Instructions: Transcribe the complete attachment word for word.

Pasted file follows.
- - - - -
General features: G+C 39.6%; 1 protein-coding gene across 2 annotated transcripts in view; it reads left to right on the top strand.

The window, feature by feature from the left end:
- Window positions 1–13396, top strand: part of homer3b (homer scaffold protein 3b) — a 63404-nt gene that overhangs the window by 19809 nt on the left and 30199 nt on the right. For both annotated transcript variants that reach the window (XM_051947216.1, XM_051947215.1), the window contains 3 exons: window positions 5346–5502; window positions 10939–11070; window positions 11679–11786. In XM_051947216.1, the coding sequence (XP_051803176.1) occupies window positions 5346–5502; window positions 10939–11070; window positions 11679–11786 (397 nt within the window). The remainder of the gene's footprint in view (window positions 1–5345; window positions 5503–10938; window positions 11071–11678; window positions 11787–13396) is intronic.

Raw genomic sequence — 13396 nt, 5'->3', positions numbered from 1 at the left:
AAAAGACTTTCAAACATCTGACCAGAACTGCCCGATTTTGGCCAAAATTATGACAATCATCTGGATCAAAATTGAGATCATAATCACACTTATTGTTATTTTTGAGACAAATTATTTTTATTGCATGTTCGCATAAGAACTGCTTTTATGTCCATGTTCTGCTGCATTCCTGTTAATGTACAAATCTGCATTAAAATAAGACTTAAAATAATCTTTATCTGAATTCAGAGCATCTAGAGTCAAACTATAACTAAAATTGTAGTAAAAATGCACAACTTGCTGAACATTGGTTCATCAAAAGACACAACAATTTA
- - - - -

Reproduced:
General features: G+C 39.6%; 1 protein-coding gene across 2 annotated transcripts in view; it reads left to right on the top strand.

The window, feature by feature from the left end:
- Window positions 1–13396, top strand: part of homer3b (homer scaffold protein 3b) — a 63404-nt gene that overhangs the window by 19809 nt on the left and 30199 nt on the right. For both annotated transcript variants that reach the window (XM_051947216.1, XM_051947215.1), the window contains 3 exons: window positions 5346–5502; window positions 10939–11070; window positions 11679–11786. In XM_051947216.1, the coding sequence (XP_051803176.1) occupies window positions 5346–5502; window positions 10939–11070; window positions 11679–11786 (397 nt within the window). The remainder of the gene's footprint in view (window positions 1–5345; window positions 5503–10938; window positions 11071–11678; window positions 11787–13396) is intronic.

Raw genomic sequence — 13396 nt, 5'->3', positions numbered from 1 at the left:
AAAAGACTTTCAAACATCTGACCAGAACTGCCCGATTTTGGCCAAAATTATGACAATCATCTGGATCAAAATTGAGATCATAATCACACTTATTGTTATTTTTGAGACAAATTATTTTTATTGCATGTTCGCATAAGAACTGCTTTTATGTCCATGTTCTGCTGCATTCCTGTTAATGTACAAATCTGCATTAAAATAAGACTTAAAATAATCTTTATCTGAATTCAGAGCATCTAGAGTCAAACTATAACTAAAATTGTAGTAAAAATGCACAACTTGCTGAACATTGGTTCATCAAAAGACACAACAATTTA